Sex Hormones

Portrait Of Loving Hispanic Couple In CountrysideSex hormones like estrogen, testosterone and progesterone are critical for the healthy development of sex organs and for reproduction. However, these hormones also play important roles in appetite regulation and the cyclical changes of estrogen and progesterone concentrations in women of reproductive age can offer insights into how these hormones may impact the risk for binge eating.

  • Estrogen is made by the ovaries (and also by placenta in pregnancy) and is necessary for the development of female body characteristics as well as for ovulation. But estrogen also indirectly increases the concentration and effect of serotonin in the brain. Lower levels of serotonin are correlated with increased binge behavior,[10] and selective serotonin receptor inhibitors (SSRIs) which increase serotonin in the brain, are effective at decreasing binge behavior in both bulimia and in BED.[11] Women who have abnormal menstrual cycles have been shown to have a tendency towards binge eating, and as women age, decreasing estrogen levels are associated with changes in both mood and appetite. In mice, GLP-1 can target CNS serotonin receptors and have the same effect of decreasing appetite while also having a beneficial effect on peripheral tissue insulin sensitivity. [12] Although estrogen replacement therapy is not generally recommended due to concerns about it increasing the risk for cardiovascular disease, it is helpful to know that the changes in appetite associated with age have a real biological underpinning. Additionally, SSRI treatment may help with both appetite and mood symptoms associated with decreasing estrogen levels.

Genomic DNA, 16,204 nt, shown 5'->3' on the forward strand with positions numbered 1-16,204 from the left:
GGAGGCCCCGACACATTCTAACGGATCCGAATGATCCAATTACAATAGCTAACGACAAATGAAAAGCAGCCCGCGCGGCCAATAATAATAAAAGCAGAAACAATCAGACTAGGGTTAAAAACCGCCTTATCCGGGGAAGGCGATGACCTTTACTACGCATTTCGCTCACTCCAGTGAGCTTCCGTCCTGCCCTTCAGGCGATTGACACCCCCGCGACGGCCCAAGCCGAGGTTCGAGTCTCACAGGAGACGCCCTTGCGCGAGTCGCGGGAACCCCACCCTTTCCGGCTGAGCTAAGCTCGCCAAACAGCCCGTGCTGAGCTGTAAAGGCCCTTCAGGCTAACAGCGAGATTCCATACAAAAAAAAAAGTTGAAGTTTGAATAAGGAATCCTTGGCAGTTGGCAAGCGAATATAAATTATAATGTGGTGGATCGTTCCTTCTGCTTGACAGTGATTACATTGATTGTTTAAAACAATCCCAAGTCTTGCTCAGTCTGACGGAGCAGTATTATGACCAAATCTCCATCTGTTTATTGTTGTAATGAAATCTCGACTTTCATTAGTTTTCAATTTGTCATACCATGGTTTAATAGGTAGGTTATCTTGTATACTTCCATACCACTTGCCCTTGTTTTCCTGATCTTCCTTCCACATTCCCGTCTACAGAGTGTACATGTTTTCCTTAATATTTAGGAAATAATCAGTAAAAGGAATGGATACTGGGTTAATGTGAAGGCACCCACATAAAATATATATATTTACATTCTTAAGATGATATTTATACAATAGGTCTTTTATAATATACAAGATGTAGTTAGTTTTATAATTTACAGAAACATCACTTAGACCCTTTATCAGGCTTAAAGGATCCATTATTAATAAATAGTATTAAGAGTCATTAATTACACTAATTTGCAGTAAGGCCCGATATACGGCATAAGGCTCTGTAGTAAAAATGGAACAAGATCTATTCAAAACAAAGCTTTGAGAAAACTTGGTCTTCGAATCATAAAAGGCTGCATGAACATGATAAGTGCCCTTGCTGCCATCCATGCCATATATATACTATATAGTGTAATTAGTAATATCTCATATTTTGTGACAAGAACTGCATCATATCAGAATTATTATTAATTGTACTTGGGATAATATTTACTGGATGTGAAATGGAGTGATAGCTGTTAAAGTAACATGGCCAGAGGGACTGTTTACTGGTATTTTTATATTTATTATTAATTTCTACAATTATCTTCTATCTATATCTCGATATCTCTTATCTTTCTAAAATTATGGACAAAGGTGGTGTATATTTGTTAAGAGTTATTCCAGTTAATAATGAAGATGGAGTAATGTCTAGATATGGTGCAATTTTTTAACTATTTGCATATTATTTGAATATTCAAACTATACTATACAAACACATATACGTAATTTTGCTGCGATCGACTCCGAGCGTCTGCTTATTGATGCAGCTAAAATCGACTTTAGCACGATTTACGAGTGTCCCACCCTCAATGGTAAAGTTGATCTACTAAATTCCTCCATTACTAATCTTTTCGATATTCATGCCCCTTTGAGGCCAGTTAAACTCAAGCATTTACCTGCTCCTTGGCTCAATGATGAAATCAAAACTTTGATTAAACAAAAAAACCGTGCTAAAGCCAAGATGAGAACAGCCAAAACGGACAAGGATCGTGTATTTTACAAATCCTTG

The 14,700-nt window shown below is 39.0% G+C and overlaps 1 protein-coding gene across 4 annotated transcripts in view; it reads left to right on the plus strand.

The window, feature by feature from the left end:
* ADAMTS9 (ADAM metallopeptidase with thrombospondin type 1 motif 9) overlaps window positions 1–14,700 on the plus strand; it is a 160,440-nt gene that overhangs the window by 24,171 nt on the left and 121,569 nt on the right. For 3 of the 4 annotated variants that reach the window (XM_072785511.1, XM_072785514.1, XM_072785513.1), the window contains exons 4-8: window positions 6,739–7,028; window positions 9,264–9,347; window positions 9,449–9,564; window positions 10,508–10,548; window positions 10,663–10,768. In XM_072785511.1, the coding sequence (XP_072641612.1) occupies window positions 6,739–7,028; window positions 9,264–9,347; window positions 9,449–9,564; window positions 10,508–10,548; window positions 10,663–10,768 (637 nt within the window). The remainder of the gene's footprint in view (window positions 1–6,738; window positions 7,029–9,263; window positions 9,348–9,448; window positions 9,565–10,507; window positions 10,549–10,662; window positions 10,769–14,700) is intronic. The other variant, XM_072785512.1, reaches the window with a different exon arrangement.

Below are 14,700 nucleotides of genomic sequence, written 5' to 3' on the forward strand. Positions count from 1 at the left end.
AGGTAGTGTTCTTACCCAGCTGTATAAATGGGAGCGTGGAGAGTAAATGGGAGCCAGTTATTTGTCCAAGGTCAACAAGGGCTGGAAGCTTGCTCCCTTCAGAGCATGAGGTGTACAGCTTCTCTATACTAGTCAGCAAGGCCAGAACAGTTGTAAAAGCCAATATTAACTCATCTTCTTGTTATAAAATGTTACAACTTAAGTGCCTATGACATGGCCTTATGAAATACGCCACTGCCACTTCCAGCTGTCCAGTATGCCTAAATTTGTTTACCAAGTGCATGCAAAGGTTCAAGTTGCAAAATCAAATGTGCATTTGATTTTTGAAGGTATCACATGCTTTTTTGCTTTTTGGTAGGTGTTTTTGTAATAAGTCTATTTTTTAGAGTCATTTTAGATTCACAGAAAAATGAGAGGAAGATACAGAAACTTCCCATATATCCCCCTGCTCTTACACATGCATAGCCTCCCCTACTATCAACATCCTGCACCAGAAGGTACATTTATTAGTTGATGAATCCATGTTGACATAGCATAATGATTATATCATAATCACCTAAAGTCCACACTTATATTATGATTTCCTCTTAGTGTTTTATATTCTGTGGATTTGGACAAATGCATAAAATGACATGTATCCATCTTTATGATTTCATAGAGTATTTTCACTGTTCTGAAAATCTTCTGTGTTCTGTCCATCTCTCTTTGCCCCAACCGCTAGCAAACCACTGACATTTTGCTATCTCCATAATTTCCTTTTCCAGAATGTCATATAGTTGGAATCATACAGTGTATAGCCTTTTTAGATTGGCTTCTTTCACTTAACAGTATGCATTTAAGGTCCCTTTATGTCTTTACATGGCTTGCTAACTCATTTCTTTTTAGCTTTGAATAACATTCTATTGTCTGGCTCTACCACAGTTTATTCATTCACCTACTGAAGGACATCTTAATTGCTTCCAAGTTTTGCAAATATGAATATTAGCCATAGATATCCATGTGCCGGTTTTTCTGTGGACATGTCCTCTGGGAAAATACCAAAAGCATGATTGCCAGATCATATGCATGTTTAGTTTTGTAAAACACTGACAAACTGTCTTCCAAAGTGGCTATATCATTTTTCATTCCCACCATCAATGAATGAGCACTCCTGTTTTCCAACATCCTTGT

• Progesterone is produced by the ovary and placenta, and is necessary for preparing the uterus for and sustaining pregnancy. In patients with Bulimia Nervosa, binge episode frequency fluctuates with the hormonal fluctuations of the menstrual cycle. There is less evidence linking progesterone to binge eating in BED, but a few studies indicate that in non-clinical populations, the time of greatest binge frequency during a regular menstrual cycle coincides with the lowest levels of estrogen and the highest levels of progesterone – typically in the premenstrual and menstrual portions of the cycle. [13] However, this also happens to be the time of greatest weight fluctuation (increase) during the menstrual cycle and is associated with greater weight preoccupation and emotional eating. [14]